California Bar Journal
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Kudos to the bar for warning in scams against elderly

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The State Bar, keeper of California’s astronomically growing lawyer population, takes more abuse than a roomful of, well, lawyers.

It’s too lenient on errant attorneys. Or it’s too hard on small firms and lets megafirms slide. Or it spends too much on lobbying. Or it ignores the complaints of the common folk.

You get the picture.

Which is why you should hear the story of Roy and Marjorie Marchant.

The Marchants are an elderly couple living in San Mateo. They are not rich, but well-off enough to own a home, modest investments and $500,000 worth of rental property producing about $25,000 a year after expenses.

Life, in short, is pleasant for the Marchants. Or at least it was until June 1998.

That’s when Roy received a flyer advertising an estate-planning seminar at the San Mateo Garden Center. Roy went to the seminar and came away impressed by a scheme to leave his heirs his estate, tax free.

The scheme went something like this:

The Marchants would give their $500,000 worth of rental property to a charitable trust. The trust would sell the property tax free and use the proceeds to buy an annuity, which would pay the Marchants about $40,000 a year.

The Marchants would then buy $500,000 of life insurance held in a separate trust. So when the      Marchants died, their heirs would get from the life insurance the full $500,000 value of the rental  property.

Slick, huh?

Not really. What the con artists at the seminar didn’t tell Roy was this: The life insurance would cost about $32,000 a year, which, when subtracted from the annuity income, would leave the Marchants with about $8,000 — far less than their original rental income. Worse, the Marchants could never sell the rental property to cover any unexpected expenses. And the kicker: The Marchants’ estate was never even big enough to trigger estate taxes.

The scheme’s promoters, of course, didn’t much care. They came away with handsome commissions for selling the annuity and the insurance policy.

By the time the Marchants figured all this out, it was too late. They had closed the deal. Today, they are stuck with trying to recover their estate through a lawsuit of uncertain prospects.

About the only good thing to come out of the experience is that the Marchants are now movie         stars. The movie is actually a video made by the long-suffering State Bar of California. It is called “Taking Charge,” and it is the centerpiece of the bar’s unprecedented and obviously much needed program to warn the elderly about estate-planning scams.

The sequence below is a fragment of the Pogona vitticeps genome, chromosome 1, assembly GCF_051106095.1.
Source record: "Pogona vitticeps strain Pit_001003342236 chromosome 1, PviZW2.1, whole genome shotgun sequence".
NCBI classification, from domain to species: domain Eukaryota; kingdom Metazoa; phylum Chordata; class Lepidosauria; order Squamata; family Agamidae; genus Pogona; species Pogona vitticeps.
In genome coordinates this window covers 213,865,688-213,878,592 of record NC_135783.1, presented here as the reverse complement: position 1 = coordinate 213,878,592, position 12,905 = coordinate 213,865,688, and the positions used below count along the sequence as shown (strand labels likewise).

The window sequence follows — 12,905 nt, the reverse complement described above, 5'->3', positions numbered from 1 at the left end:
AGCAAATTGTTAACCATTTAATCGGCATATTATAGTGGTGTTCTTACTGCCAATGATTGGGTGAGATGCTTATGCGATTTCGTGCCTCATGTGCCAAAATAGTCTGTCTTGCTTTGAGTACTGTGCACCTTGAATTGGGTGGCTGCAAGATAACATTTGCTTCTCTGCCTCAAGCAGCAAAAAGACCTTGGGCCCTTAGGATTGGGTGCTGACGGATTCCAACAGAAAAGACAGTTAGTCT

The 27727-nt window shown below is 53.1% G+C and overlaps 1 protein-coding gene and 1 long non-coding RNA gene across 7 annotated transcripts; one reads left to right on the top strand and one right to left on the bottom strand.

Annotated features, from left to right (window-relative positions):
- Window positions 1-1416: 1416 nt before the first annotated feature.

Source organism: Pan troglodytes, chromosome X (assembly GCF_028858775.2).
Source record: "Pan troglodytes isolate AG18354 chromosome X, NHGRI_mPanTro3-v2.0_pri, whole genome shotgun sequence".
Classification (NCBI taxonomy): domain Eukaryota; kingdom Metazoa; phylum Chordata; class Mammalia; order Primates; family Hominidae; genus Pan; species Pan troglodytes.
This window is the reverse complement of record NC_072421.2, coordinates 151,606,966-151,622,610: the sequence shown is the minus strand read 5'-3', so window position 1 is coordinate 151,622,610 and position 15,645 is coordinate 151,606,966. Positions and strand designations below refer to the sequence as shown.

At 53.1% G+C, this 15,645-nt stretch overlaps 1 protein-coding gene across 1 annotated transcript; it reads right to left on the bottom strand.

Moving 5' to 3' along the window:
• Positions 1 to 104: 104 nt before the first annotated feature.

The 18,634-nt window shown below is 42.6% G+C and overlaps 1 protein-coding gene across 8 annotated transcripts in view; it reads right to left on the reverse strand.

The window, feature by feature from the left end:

Because there is nothing unusual about what happened to the Mar-chants.

“You’d be surprised,” explains Redwood City attorney Paul Barulich, a primary force behind the bar’s program. “Elder citizens as a group are so trusting that they deal on a handshake and a word. Many yearn for the contact.”

The way the scams often work is that the promoters present themselves to the elderly as experts in estate planning, although their only training is in reaping commissions from the sale of insurance and annuities.

 “If they knock on the door and say, ‘I’m here to sell annuities,’ the door gets slammed,” says Barulich. “But if they say, ‘I’m here to do estate planning, and I know more about it than your lawyer,’ it’s a different story. They’re wolves in sheep’s clothing.”

One of the most egregious examples of selling annuities under the guise of estate planning involved the Alliance for Mature Americans. The Lake Forest-based organization sold more than 9,700 annuities to seniors in California and other states with sales pitches that sometimes lasted as long as eight hours.

Part of the case against AMA and the insurance companies that provided the annuities ended last summer in a multimillion-dollar settlement, $150,000 of which financed the bar program.

The program is an extraordinary undertaking, the first time the bar has moved beyond its traditional roles of licensing and disciplining lawyers to teach the public about unscrupulous promoters. So far, the program has trained about 300 trusts-and-estates attorneys, who voluntarily speak three times each year at community centers, churches and other locations convenient for seniors.

They talk about the warning signs of a scam, clues such as deals that sound too good to be true and terms that change and grow more complex with each meeting. They offer commonsense tactics such as getting details in writing, resisting pressure to do things quickly and seeking independent advice from a lawyer or certified public accountant.

And they offer a remedy: A phone number — 1-888-/460-SENIORS — that victims can call to ask advice or report a scam. The number connects to the bar’s “intake unit,” which summarizes complaints and refers them to a special section of the state attorney general’s office for criminal or civil prosecution.

Although it is too soon to report any noteworthy prosecutions, the program is based more on prevention than punishment, on the theory that education is operating the best defense. It is a  theory that should serve senior citizens well — and improve the State Bar’s flagging reputation.

“It restores the confidence that the public should have in attorneys and the State Bar in general,”  Barulich says. “It shows that we really are a consumer protection agency.”

Reynolds Holding is a legal affairs writer for the San Francisco Chronicle. This column is reprinted with the Chronicle's permission.